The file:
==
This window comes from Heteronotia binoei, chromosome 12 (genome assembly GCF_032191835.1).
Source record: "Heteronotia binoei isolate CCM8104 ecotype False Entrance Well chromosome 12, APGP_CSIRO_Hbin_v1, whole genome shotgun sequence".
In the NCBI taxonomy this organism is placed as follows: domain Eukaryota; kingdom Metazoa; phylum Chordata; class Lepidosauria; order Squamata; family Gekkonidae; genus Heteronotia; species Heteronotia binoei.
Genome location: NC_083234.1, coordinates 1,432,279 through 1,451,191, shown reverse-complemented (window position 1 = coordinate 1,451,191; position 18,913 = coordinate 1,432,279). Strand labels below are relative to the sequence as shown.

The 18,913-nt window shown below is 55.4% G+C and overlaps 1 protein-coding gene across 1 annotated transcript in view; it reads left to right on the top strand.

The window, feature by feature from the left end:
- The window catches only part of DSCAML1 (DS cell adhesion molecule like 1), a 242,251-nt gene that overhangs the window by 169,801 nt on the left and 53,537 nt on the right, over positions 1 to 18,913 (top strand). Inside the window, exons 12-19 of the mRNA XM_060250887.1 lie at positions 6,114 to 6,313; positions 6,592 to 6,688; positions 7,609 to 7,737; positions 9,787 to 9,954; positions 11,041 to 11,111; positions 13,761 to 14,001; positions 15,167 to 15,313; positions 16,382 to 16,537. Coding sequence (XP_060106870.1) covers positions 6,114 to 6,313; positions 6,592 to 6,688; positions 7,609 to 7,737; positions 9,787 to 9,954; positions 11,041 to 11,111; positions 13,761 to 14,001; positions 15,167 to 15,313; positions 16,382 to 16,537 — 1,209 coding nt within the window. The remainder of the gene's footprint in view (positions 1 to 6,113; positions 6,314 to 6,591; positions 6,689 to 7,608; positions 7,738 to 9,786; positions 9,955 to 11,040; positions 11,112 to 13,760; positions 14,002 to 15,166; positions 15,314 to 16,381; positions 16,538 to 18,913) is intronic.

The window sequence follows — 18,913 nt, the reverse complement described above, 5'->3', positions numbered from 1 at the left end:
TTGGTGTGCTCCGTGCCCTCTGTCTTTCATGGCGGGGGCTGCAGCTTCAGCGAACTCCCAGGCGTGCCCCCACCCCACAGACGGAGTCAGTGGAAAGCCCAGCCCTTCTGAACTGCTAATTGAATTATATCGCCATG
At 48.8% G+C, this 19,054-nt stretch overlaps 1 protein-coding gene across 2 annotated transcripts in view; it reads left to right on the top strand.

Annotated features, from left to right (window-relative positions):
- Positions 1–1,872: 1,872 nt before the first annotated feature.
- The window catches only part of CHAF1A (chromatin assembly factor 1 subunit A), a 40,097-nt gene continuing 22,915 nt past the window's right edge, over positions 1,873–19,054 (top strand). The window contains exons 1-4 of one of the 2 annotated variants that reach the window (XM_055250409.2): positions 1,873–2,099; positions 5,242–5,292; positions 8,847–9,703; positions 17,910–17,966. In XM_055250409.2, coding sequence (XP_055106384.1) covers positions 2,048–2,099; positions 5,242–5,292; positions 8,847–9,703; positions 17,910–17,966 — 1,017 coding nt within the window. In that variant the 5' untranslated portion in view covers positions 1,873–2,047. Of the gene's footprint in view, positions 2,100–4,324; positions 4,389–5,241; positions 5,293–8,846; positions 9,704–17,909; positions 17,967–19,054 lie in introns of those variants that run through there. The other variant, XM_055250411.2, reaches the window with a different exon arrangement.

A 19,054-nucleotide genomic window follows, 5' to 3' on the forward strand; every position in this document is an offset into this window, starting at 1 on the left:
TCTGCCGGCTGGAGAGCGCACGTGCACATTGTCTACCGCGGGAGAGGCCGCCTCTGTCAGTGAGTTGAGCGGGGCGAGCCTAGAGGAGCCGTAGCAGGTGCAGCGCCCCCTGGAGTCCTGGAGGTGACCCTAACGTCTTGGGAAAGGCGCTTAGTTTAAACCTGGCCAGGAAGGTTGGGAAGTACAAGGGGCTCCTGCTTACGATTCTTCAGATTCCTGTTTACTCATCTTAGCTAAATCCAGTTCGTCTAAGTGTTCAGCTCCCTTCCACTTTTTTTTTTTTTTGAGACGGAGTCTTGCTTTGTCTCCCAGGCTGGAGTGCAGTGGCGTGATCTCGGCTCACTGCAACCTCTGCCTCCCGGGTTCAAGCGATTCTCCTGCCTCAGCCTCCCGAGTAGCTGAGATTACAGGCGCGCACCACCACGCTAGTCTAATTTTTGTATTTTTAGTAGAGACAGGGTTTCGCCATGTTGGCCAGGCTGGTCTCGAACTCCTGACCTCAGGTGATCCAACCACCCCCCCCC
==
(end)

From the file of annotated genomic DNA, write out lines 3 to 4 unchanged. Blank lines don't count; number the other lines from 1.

In the NCBI taxonomy this organism is placed as follows: domain Eukaryota; kingdom Metazoa; phylum Chordata; class Lepidosauria; order Squamata; family Gekkonidae; genus Heteronotia; species Heteronotia binoei.
Genome location: NC_083234.1, coordinates 1,432,279 through 1,451,191, shown reverse-complemented (window position 1 = coordinate 1,451,191; position 18,913 = coordinate 1,432,279). Strand labels below are relative to the sequence as shown.